parents that they have same-sex boyfriends or girlfriends; etc.

Hence, the unified response from the Imams, Shaykhs, professors, and
community leaders who signed the statement referenced earlier is
generated by neither “the current political hysteria,” a newfound
affinity for the right-wing, nor a meanspirited homo or transphobia. It
is birthed by the reality on the ground in most of our communities. It
should not be surprising if that reality is unifying the community’s
leadership, or pushing Muslims into an alliance with Christians,
conservatives, or others similarly appalled by the accelerating
indoctrination of our children into a lifestyle antithetical to
Abrahamic beliefs, values, and culture.

Still, defenders of the LGBTQ project ask, “what is the big deal?” To
begin answering that question let us return to the issue of children
dying of gun violence. In 2021, approximately 3,600 children between the
ages of 1-18 died of gunshots. There are 73 million American children in
that age demographic. Those killed by gun violence represent 0.0049% of
our youth. Again, one unnecessary death, as the Qur’an reminds us, is one
too many. On the other hand, the LGBTQ project, as it is currently proceeding,
threatens to affect millions of young people, most in negative ways.

Let us begin with the effects of homosexuality on men. Vanderbilt University Medical
Center’s, Program for LGBTQ Health, mentions ten health concerns for homosexual
. They are HIV/AIDS, Anal Papilloma, Hepatitis, Substance Abuse,
Depression and Anxiety, Sexually Transmitted Diseases (STDs), Prostate,
Testicular, and Colon Cancer, Alcohol, Tobacco, Body Image Problems, and
Obesity. This list is based on research conducted at one of the
country’s leading and most reputable universities. It is evil to expose
children to a form of social engineering that could possibly lead
millions of them, unnecessarily, into a lifestyle that poses these
health risks.

As for transgender folks, according to the Cleveland Clinic (CC),
they face very serious health concerns, mostly psychological. CC lists
among them anxiety and depression, bipolar disorder, borderline
personality disorder, dissociative identity disorder,
obsessive-compulsive disorder, schizophrenia, and schizoaffective
disorder. Again, the LGBTQ project is creating a cultural milieu where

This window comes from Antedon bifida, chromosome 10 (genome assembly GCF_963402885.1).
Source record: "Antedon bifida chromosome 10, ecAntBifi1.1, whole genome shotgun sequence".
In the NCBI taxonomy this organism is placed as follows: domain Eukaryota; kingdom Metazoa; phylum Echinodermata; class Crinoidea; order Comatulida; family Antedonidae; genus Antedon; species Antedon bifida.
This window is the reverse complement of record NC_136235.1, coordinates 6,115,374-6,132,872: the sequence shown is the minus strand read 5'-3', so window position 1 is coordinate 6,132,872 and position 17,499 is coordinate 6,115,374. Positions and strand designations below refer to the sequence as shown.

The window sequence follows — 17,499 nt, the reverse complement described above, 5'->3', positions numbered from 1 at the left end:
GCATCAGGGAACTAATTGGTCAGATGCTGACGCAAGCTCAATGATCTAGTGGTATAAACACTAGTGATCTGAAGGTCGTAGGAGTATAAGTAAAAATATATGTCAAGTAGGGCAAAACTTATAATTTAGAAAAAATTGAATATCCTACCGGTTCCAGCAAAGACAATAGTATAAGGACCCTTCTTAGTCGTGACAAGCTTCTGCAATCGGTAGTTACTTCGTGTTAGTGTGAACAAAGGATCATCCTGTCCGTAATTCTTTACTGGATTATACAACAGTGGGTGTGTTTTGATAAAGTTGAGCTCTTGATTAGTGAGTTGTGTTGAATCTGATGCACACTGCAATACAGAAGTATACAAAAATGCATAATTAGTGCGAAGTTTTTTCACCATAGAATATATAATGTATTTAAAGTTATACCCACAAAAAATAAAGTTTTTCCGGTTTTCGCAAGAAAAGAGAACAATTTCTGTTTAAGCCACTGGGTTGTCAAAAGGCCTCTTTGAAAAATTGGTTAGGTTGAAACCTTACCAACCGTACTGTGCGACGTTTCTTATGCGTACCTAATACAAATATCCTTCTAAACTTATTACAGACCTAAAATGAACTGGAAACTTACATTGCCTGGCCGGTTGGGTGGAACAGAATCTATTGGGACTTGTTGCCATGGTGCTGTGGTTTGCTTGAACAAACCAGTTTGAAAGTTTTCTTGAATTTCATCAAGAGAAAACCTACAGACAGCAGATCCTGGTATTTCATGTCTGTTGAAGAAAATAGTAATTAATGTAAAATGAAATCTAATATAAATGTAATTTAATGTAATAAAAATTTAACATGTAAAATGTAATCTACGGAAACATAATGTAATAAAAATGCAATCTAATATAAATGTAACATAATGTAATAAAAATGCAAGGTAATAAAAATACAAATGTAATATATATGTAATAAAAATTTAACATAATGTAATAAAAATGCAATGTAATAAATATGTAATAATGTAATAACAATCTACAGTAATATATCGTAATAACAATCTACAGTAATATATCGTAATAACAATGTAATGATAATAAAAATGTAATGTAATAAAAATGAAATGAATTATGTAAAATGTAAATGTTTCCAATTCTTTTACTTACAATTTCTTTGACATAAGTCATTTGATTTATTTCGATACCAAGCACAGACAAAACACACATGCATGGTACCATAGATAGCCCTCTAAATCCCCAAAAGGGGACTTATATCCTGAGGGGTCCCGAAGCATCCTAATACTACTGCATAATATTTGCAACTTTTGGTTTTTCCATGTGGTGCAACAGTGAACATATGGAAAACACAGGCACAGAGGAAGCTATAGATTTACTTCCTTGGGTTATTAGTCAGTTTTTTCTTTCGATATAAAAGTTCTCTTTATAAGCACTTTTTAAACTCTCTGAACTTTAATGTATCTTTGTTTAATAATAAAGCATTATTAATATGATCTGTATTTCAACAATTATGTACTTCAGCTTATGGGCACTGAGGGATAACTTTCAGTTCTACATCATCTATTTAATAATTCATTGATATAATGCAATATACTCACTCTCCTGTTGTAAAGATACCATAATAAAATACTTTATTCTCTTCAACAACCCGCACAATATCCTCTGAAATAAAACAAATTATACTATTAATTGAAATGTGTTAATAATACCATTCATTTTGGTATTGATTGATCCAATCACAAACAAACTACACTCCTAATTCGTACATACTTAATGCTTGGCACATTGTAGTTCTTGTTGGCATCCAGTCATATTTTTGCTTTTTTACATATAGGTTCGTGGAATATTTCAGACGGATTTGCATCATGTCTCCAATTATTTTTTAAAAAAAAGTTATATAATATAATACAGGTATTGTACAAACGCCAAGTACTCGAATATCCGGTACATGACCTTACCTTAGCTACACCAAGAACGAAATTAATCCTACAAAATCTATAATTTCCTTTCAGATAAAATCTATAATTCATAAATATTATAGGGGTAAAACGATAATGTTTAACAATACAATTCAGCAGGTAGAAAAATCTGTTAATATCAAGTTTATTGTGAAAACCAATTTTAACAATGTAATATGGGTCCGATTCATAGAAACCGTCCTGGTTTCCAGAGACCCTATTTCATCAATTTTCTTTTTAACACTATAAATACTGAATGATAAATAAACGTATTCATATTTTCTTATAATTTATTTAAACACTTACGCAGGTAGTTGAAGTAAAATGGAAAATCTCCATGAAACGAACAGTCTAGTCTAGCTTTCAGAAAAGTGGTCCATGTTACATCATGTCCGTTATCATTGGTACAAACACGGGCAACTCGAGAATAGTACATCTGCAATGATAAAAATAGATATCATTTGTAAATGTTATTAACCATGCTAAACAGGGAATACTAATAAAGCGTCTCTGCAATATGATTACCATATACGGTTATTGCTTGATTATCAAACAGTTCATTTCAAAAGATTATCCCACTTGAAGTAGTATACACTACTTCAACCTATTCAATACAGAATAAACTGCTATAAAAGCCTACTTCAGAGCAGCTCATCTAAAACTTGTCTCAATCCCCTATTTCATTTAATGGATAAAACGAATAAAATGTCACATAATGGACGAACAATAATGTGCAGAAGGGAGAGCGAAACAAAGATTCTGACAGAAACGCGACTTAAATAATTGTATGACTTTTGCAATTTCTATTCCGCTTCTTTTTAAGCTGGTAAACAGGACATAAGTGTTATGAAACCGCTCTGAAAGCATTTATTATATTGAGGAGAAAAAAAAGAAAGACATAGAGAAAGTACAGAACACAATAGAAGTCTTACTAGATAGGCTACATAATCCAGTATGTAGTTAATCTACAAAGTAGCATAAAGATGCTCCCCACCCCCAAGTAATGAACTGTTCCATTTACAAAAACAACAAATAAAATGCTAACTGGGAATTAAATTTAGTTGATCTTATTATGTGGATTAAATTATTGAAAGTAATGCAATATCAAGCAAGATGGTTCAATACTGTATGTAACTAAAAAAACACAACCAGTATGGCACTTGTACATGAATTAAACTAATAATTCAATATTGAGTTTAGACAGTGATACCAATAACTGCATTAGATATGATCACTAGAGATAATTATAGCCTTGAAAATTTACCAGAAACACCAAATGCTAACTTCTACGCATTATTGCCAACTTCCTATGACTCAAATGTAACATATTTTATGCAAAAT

millions of children are being exposed to conditions that lead to
lifestyles carrying these extremely harmful consequences.

If we consider the startling increase in Rapid Onset Gender Dysphoria
(ROGD), we again see the effect of the environment fostered by the
LGBTQ project. An early study of ROGD, Rapid Onset Gender Dysphoria:
Parent Reports on 1655 Possible Cases
, reached the following conclusion:

ROGD is believed to be a culture-bound syndrome, which did not exist
until recently when transgender issues began to attract considerable
cultural attention. Furthermore, ROGD has been hypothesized to be
socially contagious. Adolescents who know others with ROGD are more
likely to acquire ROGD themselves.

Advocates of the ROGD theory view the dramatic increase in referrals
to gender clinics with alarm. They are concerned that adolescents with
ROGD are at risk of unnecessary, harmful, and irreversible psychological
and medical interventions.

[Note: This article has been retracted for reasons unrelated to
what I highlight here. These conclusions are supported by other
research. I quote from this article because of the concise summary of
the relevant issues.]

An example of the abuses resulting from hasty referrals for gender
transitioning surgeries, rushed approvals for puberty blockers, and
inadequate diagnoses have led to the closure of The United Kingdom’s
only dedicated gender transitioning clinic. The breakneck speed with which
the LGBTQ agenda is being implemented in our schools and other public
institutions makes such abuses inevitable here.

Other areas of widespread societal harm are associated with exposing